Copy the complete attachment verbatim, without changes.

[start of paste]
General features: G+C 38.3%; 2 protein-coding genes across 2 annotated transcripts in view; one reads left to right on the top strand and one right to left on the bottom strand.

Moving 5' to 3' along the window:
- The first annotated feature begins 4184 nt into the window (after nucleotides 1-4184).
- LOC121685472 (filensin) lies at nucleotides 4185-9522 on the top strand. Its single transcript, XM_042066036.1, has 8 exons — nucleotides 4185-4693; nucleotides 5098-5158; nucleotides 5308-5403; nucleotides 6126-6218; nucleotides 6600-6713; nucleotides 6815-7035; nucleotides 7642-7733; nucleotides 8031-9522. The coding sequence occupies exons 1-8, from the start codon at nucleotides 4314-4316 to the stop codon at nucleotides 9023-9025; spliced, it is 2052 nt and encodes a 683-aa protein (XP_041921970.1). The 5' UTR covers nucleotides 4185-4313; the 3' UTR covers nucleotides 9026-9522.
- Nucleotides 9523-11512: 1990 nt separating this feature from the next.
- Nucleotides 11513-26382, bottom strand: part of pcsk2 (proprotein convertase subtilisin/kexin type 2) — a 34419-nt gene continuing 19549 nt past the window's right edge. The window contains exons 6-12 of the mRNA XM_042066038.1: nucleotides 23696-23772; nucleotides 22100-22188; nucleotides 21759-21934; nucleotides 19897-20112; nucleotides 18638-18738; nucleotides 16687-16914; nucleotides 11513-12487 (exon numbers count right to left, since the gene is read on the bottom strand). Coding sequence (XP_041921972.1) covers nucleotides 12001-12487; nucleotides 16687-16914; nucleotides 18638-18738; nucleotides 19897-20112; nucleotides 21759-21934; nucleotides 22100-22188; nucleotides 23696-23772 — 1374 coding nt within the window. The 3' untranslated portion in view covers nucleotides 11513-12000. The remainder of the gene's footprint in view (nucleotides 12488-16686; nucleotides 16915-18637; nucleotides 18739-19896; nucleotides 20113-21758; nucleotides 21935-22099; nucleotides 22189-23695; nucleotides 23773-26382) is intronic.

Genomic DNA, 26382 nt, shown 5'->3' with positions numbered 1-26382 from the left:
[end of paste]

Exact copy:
General features: G+C 38.3%; 2 protein-coding genes across 2 annotated transcripts in view; one reads left to right on the top strand and one right to left on the bottom strand.

Moving 5' to 3' along the window:
- The first annotated feature begins 4184 nt into the window (after nucleotides 1-4184).
- LOC121685472 (filensin) lies at nucleotides 4185-9522 on the top strand. Its single transcript, XM_042066036.1, has 8 exons — nucleotides 4185-4693; nucleotides 5098-5158; nucleotides 5308-5403; nucleotides 6126-6218; nucleotides 6600-6713; nucleotides 6815-7035; nucleotides 7642-7733; nucleotides 8031-9522. The coding sequence occupies exons 1-8, from the start codon at nucleotides 4314-4316 to the stop codon at nucleotides 9023-9025; spliced, it is 2052 nt and encodes a 683-aa protein (XP_041921970.1). The 5' UTR covers nucleotides 4185-4313; the 3' UTR covers nucleotides 9026-9522.
- Nucleotides 9523-11512: 1990 nt separating this feature from the next.
- Nucleotides 11513-26382, bottom strand: part of pcsk2 (proprotein convertase subtilisin/kexin type 2) — a 34419-nt gene continuing 19549 nt past the window's right edge. The window contains exons 6-12 of the mRNA XM_042066038.1: nucleotides 23696-23772; nucleotides 22100-22188; nucleotides 21759-21934; nucleotides 19897-20112; nucleotides 18638-18738; nucleotides 16687-16914; nucleotides 11513-12487 (exon numbers count right to left, since the gene is read on the bottom strand). Coding sequence (XP_041921972.1) covers nucleotides 12001-12487; nucleotides 16687-16914; nucleotides 18638-18738; nucleotides 19897-20112; nucleotides 21759-21934; nucleotides 22100-22188; nucleotides 23696-23772 — 1374 coding nt within the window. The 3' untranslated portion in view covers nucleotides 11513-12000. The remainder of the gene's footprint in view (nucleotides 12488-16686; nucleotides 16915-18637; nucleotides 18739-19896; nucleotides 20113-21758; nucleotides 21935-22099; nucleotides 22189-23695; nucleotides 23773-26382) is intronic.

Genomic DNA, 26382 nt, shown 5'->3' with positions numbered 1-26382 from the left: